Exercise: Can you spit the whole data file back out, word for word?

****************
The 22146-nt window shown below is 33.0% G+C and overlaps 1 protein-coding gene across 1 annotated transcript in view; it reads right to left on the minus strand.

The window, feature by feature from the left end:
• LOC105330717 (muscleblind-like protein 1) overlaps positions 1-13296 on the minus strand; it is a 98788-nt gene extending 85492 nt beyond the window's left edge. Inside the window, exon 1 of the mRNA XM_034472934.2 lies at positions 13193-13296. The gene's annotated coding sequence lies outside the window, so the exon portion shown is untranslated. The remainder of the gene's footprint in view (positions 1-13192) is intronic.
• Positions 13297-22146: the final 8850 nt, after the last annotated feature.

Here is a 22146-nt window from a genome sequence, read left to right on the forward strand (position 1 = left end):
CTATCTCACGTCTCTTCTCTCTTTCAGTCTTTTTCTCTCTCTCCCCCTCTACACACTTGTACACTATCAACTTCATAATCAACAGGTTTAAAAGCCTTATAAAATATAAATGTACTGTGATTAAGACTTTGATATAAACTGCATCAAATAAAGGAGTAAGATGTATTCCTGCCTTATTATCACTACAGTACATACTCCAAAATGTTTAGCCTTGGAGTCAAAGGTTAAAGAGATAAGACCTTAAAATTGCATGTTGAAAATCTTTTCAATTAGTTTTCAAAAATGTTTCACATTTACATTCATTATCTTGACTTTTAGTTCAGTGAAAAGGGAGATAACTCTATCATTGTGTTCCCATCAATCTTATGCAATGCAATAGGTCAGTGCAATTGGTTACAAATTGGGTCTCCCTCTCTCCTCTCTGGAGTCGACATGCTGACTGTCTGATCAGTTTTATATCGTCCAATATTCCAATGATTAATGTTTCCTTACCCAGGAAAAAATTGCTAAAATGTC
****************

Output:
The 22146-nt window shown below is 33.0% G+C and overlaps 1 protein-coding gene across 1 annotated transcript in view; it reads right to left on the minus strand.

The window, feature by feature from the left end:
• LOC105330717 (muscleblind-like protein 1) overlaps positions 1-13296 on the minus strand; it is a 98788-nt gene extending 85492 nt beyond the window's left edge. Inside the window, exon 1 of the mRNA XM_034472934.2 lies at positions 13193-13296. The gene's annotated coding sequence lies outside the window, so the exon portion shown is untranslated. The remainder of the gene's footprint in view (positions 1-13192) is intronic.
• Positions 13297-22146: the final 8850 nt, after the last annotated feature.

Here is a 22146-nt window from a genome sequence, read left to right on the forward strand (position 1 = left end):
CTATCTCACGTCTCTTCTCTCTTTCAGTCTTTTTCTCTCTCTCCCCCTCTACACACTTGTACACTATCAACTTCATAATCAACAGGTTTAAAAGCCTTATAAAATATAAATGTACTGTGATTAAGACTTTGATATAAACTGCATCAAATAAAGGAGTAAGATGTATTCCTGCCTTATTATCACTACAGTACATACTCCAAAATGTTTAGCCTTGGAGTCAAAGGTTAAAGAGATAAGACCTTAAAATTGCATGTTGAAAATCTTTTCAATTAGTTTTCAAAAATGTTTCACATTTACATTCATTATCTTGACTTTTAGTTCAGTGAAAAGGGAGATAACTCTATCATTGTGTTCCCATCAATCTTATGCAATGCAATAGGTCAGTGCAATTGGTTACAAATTGGGTCTCCCTCTCTCCTCTCTGGAGTCGACATGCTGACTGTCTGATCAGTTTTATATCGTCCAATATTCCAATGATTAATGTTTCCTTACCCAGGAAAAAATTGCTAAAATGTC